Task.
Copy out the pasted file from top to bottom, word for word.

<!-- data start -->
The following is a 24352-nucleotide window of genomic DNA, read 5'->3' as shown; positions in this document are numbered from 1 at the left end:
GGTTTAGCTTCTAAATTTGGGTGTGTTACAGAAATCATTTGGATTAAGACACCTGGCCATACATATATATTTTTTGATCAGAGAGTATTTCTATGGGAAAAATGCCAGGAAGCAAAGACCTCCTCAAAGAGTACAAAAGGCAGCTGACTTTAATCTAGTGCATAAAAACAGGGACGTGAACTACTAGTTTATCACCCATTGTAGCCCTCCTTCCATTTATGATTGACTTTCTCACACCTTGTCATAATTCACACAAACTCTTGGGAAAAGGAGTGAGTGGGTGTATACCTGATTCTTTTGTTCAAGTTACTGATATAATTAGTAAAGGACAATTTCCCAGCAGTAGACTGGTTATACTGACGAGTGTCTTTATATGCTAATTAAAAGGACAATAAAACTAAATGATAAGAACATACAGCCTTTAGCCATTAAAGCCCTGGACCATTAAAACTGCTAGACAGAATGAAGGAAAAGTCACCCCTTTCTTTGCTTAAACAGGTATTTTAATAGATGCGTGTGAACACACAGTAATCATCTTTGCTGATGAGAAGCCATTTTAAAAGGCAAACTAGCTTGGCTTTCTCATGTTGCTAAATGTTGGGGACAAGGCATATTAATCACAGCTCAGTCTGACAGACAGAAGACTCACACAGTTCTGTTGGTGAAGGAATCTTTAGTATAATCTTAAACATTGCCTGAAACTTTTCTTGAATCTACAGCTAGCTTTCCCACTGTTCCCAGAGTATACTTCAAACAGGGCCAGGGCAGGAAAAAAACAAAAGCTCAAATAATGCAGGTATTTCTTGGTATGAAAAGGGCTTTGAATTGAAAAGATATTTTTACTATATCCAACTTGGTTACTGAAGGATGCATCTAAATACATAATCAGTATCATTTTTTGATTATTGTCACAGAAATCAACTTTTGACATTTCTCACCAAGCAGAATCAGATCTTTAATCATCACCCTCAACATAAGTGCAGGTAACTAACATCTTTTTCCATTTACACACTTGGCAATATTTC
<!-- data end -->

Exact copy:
The following is a 24352-nucleotide window of genomic DNA, read 5'->3' as shown; positions in this document are numbered from 1 at the left end:
GGTTTAGCTTCTAAATTTGGGTGTGTTACAGAAATCATTTGGATTAAGACACCTGGCCATACATATATATTTTTTGATCAGAGAGTATTTCTATGGGAAAAATGCCAGGAAGCAAAGACCTCCTCAAAGAGTACAAAAGGCAGCTGACTTTAATCTAGTGCATAAAAACAGGGACGTGAACTACTAGTTTATCACCCATTGTAGCCCTCCTTCCATTTATGATTGACTTTCTCACACCTTGTCATAATTCACACAAACTCTTGGGAAAAGGAGTGAGTGGGTGTATACCTGATTCTTTTGTTCAAGTTACTGATATAATTAGTAAAGGACAATTTCCCAGCAGTAGACTGGTTATACTGACGAGTGTCTTTATATGCTAATTAAAAGGACAATAAAACTAAATGATAAGAACATACAGCCTTTAGCCATTAAAGCCCTGGACCATTAAAACTGCTAGACAGAATGAAGGAAAAGTCACCCCTTTCTTTGCTTAAACAGGTATTTTAATAGATGCGTGTGAACACACAGTAATCATCTTTGCTGATGAGAAGCCATTTTAAAAGGCAAACTAGCTTGGCTTTCTCATGTTGCTAAATGTTGGGGACAAGGCATATTAATCACAGCTCAGTCTGACAGACAGAAGACTCACACAGTTCTGTTGGTGAAGGAATCTTTAGTATAATCTTAAACATTGCCTGAAACTTTTCTTGAATCTACAGCTAGCTTTCCCACTGTTCCCAGAGTATACTTCAAACAGGGCCAGGGCAGGAAAAAAACAAAAGCTCAAATAATGCAGGTATTTCTTGGTATGAAAAGGGCTTTGAATTGAAAAGATATTTTTACTATATCCAACTTGGTTACTGAAGGATGCATCTAAATACATAATCAGTATCATTTTTTGATTATTGTCACAGAAATCAACTTTTGACATTTCTCACCAAGCAGAATCAGATCTTTAATCATCACCCTCAACATAAGTGCAGGTAACTAACATCTTTTTCCATTTACACACTTGGCAATATTTC